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Nine popular vaccine myths uncovered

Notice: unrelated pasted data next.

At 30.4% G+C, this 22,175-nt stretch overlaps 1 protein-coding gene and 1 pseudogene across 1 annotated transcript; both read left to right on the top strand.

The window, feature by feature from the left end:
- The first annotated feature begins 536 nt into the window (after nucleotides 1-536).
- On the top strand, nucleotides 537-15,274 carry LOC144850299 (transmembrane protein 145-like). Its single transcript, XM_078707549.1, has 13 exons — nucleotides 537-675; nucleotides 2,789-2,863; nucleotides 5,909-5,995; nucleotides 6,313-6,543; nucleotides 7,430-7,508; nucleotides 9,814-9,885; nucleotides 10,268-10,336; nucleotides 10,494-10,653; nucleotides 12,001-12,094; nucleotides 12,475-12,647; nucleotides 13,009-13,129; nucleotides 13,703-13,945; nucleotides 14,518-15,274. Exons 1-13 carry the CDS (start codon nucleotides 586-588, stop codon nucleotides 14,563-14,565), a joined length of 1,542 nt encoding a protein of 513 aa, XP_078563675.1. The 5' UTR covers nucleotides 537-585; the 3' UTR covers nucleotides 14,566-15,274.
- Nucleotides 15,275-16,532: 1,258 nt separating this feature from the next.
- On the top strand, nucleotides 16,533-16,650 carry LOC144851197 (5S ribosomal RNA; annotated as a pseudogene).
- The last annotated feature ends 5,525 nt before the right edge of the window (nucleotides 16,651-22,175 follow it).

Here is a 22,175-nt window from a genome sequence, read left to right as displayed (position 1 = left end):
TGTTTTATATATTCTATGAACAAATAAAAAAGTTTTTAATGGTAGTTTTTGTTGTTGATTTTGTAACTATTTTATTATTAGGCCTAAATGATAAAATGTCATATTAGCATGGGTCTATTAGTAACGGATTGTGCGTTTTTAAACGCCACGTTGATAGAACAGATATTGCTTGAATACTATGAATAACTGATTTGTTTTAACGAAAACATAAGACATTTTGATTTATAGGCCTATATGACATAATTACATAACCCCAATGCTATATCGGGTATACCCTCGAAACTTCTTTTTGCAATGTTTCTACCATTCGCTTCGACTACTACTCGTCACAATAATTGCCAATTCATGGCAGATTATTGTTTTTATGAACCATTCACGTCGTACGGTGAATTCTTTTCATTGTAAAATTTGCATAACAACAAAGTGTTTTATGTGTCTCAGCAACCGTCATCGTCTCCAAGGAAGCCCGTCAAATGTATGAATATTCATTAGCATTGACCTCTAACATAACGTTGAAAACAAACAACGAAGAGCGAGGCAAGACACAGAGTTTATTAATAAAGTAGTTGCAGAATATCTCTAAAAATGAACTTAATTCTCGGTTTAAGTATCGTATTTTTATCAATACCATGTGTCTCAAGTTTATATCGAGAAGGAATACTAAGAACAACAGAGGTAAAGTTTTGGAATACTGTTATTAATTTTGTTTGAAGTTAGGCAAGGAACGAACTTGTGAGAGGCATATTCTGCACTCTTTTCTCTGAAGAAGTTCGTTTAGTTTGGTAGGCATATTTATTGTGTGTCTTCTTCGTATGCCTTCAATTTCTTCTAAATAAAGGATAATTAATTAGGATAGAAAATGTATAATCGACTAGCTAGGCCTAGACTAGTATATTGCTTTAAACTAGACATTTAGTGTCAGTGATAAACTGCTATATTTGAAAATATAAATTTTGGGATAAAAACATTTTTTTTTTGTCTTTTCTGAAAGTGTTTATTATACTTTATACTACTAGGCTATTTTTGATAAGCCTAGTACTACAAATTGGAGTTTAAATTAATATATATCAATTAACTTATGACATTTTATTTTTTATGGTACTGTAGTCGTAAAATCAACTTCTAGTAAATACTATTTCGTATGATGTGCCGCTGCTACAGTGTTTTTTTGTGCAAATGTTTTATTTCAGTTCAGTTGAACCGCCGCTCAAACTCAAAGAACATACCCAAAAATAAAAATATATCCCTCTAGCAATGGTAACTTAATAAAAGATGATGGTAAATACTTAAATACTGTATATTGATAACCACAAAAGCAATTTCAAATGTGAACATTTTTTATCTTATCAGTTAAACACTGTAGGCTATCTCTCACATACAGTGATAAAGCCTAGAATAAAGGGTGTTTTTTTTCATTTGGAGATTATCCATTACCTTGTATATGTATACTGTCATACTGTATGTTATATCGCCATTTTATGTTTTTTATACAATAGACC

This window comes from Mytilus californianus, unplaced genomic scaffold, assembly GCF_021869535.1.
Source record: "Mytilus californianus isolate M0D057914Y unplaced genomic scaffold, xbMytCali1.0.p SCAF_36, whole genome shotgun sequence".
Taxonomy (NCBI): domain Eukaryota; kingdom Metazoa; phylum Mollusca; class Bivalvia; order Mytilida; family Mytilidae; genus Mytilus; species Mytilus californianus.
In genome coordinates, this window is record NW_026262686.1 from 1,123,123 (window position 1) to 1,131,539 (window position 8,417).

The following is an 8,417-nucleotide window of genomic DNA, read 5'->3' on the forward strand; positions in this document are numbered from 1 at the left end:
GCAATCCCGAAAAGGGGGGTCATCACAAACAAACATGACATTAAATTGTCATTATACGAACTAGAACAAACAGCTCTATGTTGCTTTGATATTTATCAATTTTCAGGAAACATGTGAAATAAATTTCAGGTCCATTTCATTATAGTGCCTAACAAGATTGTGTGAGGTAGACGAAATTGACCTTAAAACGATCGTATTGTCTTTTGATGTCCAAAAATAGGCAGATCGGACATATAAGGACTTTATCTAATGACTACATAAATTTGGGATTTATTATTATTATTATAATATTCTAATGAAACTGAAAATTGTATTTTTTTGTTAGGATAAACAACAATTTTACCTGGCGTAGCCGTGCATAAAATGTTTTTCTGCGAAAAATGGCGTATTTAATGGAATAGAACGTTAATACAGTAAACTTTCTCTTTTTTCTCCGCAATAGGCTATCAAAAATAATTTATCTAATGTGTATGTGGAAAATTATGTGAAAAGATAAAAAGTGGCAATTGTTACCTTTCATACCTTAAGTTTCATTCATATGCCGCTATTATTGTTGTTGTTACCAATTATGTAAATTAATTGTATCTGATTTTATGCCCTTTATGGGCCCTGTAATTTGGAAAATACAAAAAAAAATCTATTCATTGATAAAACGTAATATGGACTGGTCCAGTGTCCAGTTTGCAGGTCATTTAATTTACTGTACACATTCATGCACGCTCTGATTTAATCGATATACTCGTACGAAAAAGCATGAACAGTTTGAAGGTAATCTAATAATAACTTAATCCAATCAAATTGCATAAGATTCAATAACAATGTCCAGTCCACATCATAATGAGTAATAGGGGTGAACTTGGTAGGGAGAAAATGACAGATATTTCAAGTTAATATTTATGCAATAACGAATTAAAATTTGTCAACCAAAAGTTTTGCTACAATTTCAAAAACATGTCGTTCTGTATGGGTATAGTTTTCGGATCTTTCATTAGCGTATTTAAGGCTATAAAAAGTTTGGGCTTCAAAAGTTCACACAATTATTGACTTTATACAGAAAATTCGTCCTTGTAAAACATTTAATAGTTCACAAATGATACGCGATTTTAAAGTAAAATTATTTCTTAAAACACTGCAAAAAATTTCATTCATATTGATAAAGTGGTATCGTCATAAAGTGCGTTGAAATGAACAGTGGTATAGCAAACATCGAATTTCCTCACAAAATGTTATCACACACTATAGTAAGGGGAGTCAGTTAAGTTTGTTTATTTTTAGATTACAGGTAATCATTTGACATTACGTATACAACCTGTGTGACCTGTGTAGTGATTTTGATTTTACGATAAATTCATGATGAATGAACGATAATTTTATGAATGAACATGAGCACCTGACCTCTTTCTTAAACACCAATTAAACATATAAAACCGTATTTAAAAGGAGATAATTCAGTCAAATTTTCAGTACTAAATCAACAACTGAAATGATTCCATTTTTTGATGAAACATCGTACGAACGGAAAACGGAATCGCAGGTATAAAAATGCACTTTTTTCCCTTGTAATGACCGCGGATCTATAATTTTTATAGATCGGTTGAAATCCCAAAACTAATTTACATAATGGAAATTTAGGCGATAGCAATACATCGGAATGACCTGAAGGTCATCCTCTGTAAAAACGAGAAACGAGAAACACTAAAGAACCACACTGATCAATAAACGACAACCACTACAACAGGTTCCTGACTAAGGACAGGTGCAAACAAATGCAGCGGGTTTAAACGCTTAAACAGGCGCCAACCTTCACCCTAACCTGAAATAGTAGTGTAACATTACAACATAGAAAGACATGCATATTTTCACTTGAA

Reading, PA – April 1: Detailed photo of a glass vial of Moderna COVID-19 vaccine. Co-operated with Forge and West Reading drugstore pharmacist Eric Estherbrook at the Olivet Boys and Girls Club Pendrasite in Reading, Pennsylvania, to administer the Moderna vaccine on Thursday afternoon, April 1st. did. 2021. (Photo courtesy of Ben Hasty / MediaNews Group / Reading Eagle via Getty Images) If you spend as much time scrolling through the dark and premonition trenches of social media as I do, (breathtaking! You may find that it is not all. You will read that it is perfectly accurate there. And in the COVID-19 era, many of the false claims spread on social media, forwarded email chains, and even word-of-mouth (with the old-fashioned Laura Ingalls twist) are related to viruses. .. There is a myth about how it contracts, its symptoms, and, of course, the COVID-19 vaccine. False information is not surprising, says Jessica Marati Rivera, MS, an infectious disease epidemiologist and science communication leader for the COVID tracking project. “Vaccine hesitation … has been a persistent problem for years,” she points out. In response to the smallpox vaccine, she mistakenly mistaken measles, mumps, and rubella vaccines for autism as one of the leading causes of modern anti-vaccine sentiment, even though they existed even in the colonial era. Point out that the 1998 study associated with was withdrawn. “Many of these myths have been used for decades,” said the director of the Centers for Health and Risk Communication at the University of Georgia, formerly working for the National Centers for Disease Control and Prevention’s National Vaccination Program. Dr. Glennowak says. “They tend to come from websites and people who are actively working to instill vaccine hesitation and resistance. Social media improves the visibility and sharing of these claims.” False information Comes from many different sources, but at least some misleading claims appear to be spread by the same websites and people who have spread election-related falsehoods, the New York Times reports. We asked Dr. Nowak, Malati Rivera, and other experts to identify and debank the most common misconceptions they encounter. However, if you hear a surprising or suspicious claim that isn’t on this list, Dr. Nowak suggests asking your doctor if it’s true before you believe it. Myth: The COVID-19 vaccine is not safe because it is developed and tested too quickly. Fact: Operation Warp Speed ​​has reduced much of the bureaucratic bureaucratic formalism that often holds up new vaccine proposals, but the process of testing vaccines through clinical trials has been less rigorous. For example, vaccine makers have been allowed to conduct preclinical trials (testing vaccines in animals) and Phase 1 clinical trials (testing vaccines in humans) at the same time, rather than one after another, to save time. Also, Malaty Rivera is careful. However, each trial lasted a long time and examined as many subjects as usual. “All the milestones and goals we needed to achieve had to be achieved,” emphasizes Malaty Rivera. The Food and Drug Administration also required manufacturers to monitor study participants and collect safety data for eight weeks after vaccination before applying for an emergency use authorization. This is to ensure that there are no side effects. It’s a very cautious move, given that most side effects occur within minutes. Or on Jab Day, Malaty Rivera adds. In addition, researchers have been studying mRNA, which is the basis of Pfizer and Moderna vaccines, for over a decade. “Honestly, Operation Warp Speed ​​was a badly named initiative,” said Marati, reflecting the sentiment expressed this fall by Dr. Anthony Fauci, MD, director of the National Institute of Allergy and Infectious Diseases. Rivera admits. “But thank you for what happened. It provided a continuous stream of funding to continue research.” Myth: COVID-19 vaccine may give you COVID-19 .. Fact: Vaccines that have been granted an emergency use authorization in the United States do not contain the virus that causes COVID-19 and cannot be provided. Side effects such as pain at the injection site, headache, chills, malaise, and muscle aches may occur, but these are symptoms of the body’s response to the vaccine, not the virus. Myth: The negative side effects of vaccines can be fatal. Fact: This is a relatively widespread falsehood, but there is no evidence that the COVID vaccine causes death, the CDC said. However, they have been proven to prevent death and protect the people around you. One of the twists in this myth is the claim that COVID-19 has a mortality rate of “only” 1% and is therefore less dangerous. However, “1% mortality is 10 times more lethal than seasonal flu,” Mayo Clinic points out. “In addition, mortality can vary widely and is affected by age, gender, and underlying health.” Conclusion: Vaccines save lives. Myth: The COVID-19 vaccine can alter DNA. Fact: This is not true. The misconception may be due to the fact that both modeler and Pfizer vaccines contain messenger ribonucleic acid (mRNA), the genetic material that cells use to “read” proteins. The mRNA in the vaccine helps the body recognize and counterattack important parts of the virus that causes COVID-19. It interacts with or has nothing to do with your cell’s DNA. The mRNA contained in the vaccine is broken down and washed away from the body over time. “”[Anti-vaccine political groups] Peter Hotes, MD, a professor at Baylor College of Medicine and co-director of Texas Children’s Center for Vaccine Development, says that mRNA vaccines use the GMO metaphor to cause “genetically modified humans.” “That’s obviously not the case.” Myth: The COVID-19 vaccine can cause infertility and miscarriage. Fact: There is no evidence that the vaccine has been linked to infertility or miscarriage, but the horrifying false alarm campaign continues to call the COVID vaccine “female sterilization.” “There is no science in this claim,” says Malaty Rivera. “This is a very harmful myth. It was created to incite horror and is torn directly from the HPV vaccine’s anti-vax playbook. It’s an original and unscientific claim.” 69,000 so far More than one pregnant person is vaccinated, and early data tracked by the CDC show that the vaccine is likely to be safe and effective during pregnancy. Pregnant people are now eligible for vaccination in more than 40 states, and a new study from the American Journal of Obstetrics and Gynecology shows that vaccines provide strong immunity to pregnant people. It is the responsibility of all individuals to assess their level of risk and comfort, but Malaty Rivera says the benefits of the vaccine appear to outweigh the risk of a pregnant person being infected with COVID-19. I will. Virus. Myth: The COVID-19 vaccine was developed using fetal tissue. Fact: None of the vaccines contain aborted fetal cells or tissues. In addition, no fetal tissue is used in the development or manufacture of vaccines. The confusion results from the use of so-called fetal cell lines, which are fetal cells replicated in the laboratory. They were derived from cells harvested from selective abortions that occurred decades ago and proliferated into new cells over the decades. Fetal cell lines provide a way to test therapies of human cells and are often used medically. They have been used to test treatments for conditions such as Parkinson’s disease, for example. Pfizer and Moderna used fetal cell lines in vaccine testing, and Johnson & Johnson used them in development and production. However, the vaccine itself does not contain fetal cells. Even the Vatican says it’s okay for Catholics to get all three vaccines. The church hinted that Catholics should try to vaccinate other than J & J if possible, but ultimately Catholics protect themselves and others from the coronavirus by being vaccinated. Say there is a moral obligation. “If someone wants to morally oppose an abortion that happened 50 years ago, that’s one thing,” says Malaty Rivera. “But it seems to me that it’s actually more morally criticized to prevent treatment or treatment that saves people’s lives due to an event.” Myth: Already infected with COVID-19 If you are recovering, you do not need a vaccine. Fact: You need to get one of the vaccines, whether you are already infected with the virus or not. Infection with COVID appears to provide some immunity to the virus, but how long the immunity lasts, how strong it is, and how much protection it protects from other COVID-19 variants, Saskia V. Still do not know. Dr. Popesque, an infectious disease epidemiologist and assistant professor at George Mason University, previously told the refinery29. There are two exceptions to the CDC. If you are currently COVID positive, you will need to wait for vaccination until you are quarantined and recovered. If you have been treated with the virus with monoclonal antibodies or convalescent plasma, you should wait 90 days after treatment to get the jab. Myth: The COVID-19 vaccine is injected with a barcode or microchip to track a person. Fact: This would be a great sci-fi movie, but it’s not. This bizarre allegation stems from a widely distributed Facebook video that includes manipulated footage of Bill & Melinda Gates and Jackma, with a $ 590 million loan to manufacture vaccine syringes in November. I called for a company called ApiJect that I received. ApiJect offers an optional “radio frequency identification chip” technology. ApiJect spokeswoman Steve Hofman told Reuters that these chips would be on the syringe label to ensure that the vaccine was genuine, had not expired and was unused. I am aiming for it. They are never injected into humans. In addition, as of December, the COVID vaccine used in the United States has not actually opted for the use of chip technology. (ApiJect has not yet responded to Refinery29’s request for comment.) Myth: The Johnson & Johnson vaccine is not as effective as the other two vaccines. Fact: The Johnson & Johnson vaccine has been shown to be 66% effective in preventing symptomatological COVID-19 globally and 72% in the United States for the prevention of moderate to severe COVID-19. I am. 90 and above). However, studies have shown that the J & J vaccine is 100% effective against hospitalization and death 28 days after vaccination. This is a more important number. “People see the numbers in the headlines, but miss the nuances,” said Bruce Gellin, MD, MPH, President of Global Immunization at the Sabin Vaccine Institute. It is not possible to directly compare the three vaccines currently used in the United States. This is because different COVID-19 variants are used in different parts of the world at different times in the trial. (See Vox’s comprehensive description for detailed background information.) All we need to know is that they are all considered sufficiently protected to be approved by the FDA. It’s just that it’s good to keep us alive. From that point of view, there is no mistake, except that you will not be vaccinated. View this post on Instagram Post shared by Vox (@voxdotcom) Is R29 a little better? Vaccinated people cannot carry or disseminate COVID Vaccine passports are coming Why do you feel guilty about vaccination?